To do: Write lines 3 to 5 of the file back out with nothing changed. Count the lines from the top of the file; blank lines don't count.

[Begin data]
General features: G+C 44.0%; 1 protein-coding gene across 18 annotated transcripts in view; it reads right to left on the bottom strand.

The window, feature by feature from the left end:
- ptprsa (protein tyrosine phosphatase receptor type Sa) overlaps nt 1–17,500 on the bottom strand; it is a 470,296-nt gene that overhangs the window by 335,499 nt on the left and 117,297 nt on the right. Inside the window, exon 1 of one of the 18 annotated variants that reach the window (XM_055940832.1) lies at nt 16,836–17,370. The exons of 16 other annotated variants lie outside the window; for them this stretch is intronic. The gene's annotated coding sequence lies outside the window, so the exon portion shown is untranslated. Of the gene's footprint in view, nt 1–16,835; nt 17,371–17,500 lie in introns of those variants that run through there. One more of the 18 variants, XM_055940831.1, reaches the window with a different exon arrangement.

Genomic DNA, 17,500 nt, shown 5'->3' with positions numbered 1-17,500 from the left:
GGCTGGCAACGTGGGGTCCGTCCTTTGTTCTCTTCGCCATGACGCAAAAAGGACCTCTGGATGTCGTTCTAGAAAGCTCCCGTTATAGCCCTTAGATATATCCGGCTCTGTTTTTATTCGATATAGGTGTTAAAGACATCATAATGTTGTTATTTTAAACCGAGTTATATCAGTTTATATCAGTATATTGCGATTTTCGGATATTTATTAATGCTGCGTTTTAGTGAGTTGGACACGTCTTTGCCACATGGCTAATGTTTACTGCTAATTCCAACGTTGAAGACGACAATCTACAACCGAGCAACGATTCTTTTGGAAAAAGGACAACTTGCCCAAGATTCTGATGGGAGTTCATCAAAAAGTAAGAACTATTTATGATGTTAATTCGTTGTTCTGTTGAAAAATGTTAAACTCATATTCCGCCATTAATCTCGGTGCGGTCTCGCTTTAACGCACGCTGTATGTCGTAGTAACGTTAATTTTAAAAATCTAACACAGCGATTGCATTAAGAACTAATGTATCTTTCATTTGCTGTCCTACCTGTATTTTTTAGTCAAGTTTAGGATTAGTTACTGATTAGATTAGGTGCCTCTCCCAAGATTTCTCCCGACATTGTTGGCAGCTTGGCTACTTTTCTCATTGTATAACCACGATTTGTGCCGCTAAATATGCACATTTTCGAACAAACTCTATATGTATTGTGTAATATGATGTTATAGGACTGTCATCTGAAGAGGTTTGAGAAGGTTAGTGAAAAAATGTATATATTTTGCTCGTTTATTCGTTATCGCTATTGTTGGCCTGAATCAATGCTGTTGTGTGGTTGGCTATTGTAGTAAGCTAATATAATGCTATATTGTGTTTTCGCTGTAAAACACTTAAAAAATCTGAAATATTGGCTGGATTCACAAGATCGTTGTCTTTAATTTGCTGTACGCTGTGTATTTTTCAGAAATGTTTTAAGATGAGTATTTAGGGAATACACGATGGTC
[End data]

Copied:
- ptprsa (protein tyrosine phosphatase receptor type Sa) overlaps nt 1–17,500 on the bottom strand; it is a 470,296-nt gene that overhangs the window by 335,499 nt on the left and 117,297 nt on the right. Inside the window, exon 1 of one of the 18 annotated variants that reach the window (XM_055940832.1) lies at nt 16,836–17,370. The exons of 16 other annotated variants lie outside the window; for them this stretch is intronic. The gene's annotated coding sequence lies outside the window, so the exon portion shown is untranslated. Of the gene's footprint in view, nt 1–16,835; nt 17,371–17,500 lie in introns of those variants that run through there. One more of the 18 variants, XM_055940831.1, reaches the window with a different exon arrangement.

Genomic DNA, 17,500 nt, shown 5'->3' with positions numbered 1-17,500 from the left:
GGCTGGCAACGTGGGGTCCGTCCTTTGTTCTCTTCGCCATGACGCAAAAAGGACCTCTGGATGTCGTTCTAGAAAGCTCCCGTTATAGCCCTTAGATATATCCGGCTCTGTTTTTATTCGATATAGGTGTTAAAGACATCATAATGTTGTTATTTTAAACCGAGTTATATCAGTTTATATCAGTATATTGCGATTTTCGGATATTTATTAATGCTGCGTTTTAGTGAGTTGGACACGTCTTTGCCACATGGCTAATGTTTACTGCTAATTCCAACGTTGAAGACGACAATCTACAACCGAGCAACGATTCTTTTGGAAAAAGGACAACTTGCCCAAGATTCTGATGGGAGTTCATCAAAAAGTAAGAACTATTTATGATGTTAATTCGTTGTTCTGTTGAAAAATGTTAAACTCATATTCCGCCATTAATCTCGGTGCGGTCTCGCTTTAACGCACGCTGTATGTCGTAGTAACGTTAATTTTAAAAATCTAACACAGCGATTGCATTAAGAACTAATGTATCTTTCATTTGCTGTCCTACCTGTATTTTTTAGTCAAGTTTAGGATTAGTTACTGATTAGATTAGGTGCCTCTCCCAAGATTTCTCCCGACATTGTTGGCAGCTTGGCTACTTTTCTCATTGTATAACCACGATTTGTGCCGCTAAATATGCACATTTTCGAACAAACTCTATATGTATTGTGTAATATGATGTTATAGGACTGTCATCTGAAGAGGTTTGAGAAGGTTAGTGAAAAAATGTATATATTTTGCTCGTTTATTCGTTATCGCTATTGTTGGCCTGAATCAATGCTGTTGTGTGGTTGGCTATTGTAGTAAGCTAATATAATGCTATATTGTGTTTTCGCTGTAAAACACTTAAAAAATCTGAAATATTGGCTGGATTCACAAGATCGTTGTCTTTAATTTGCTGTACGCTGTGTATTTTTCAGAAATGTTTTAAGATGAGTATTTAGGGAATACACGATGGTC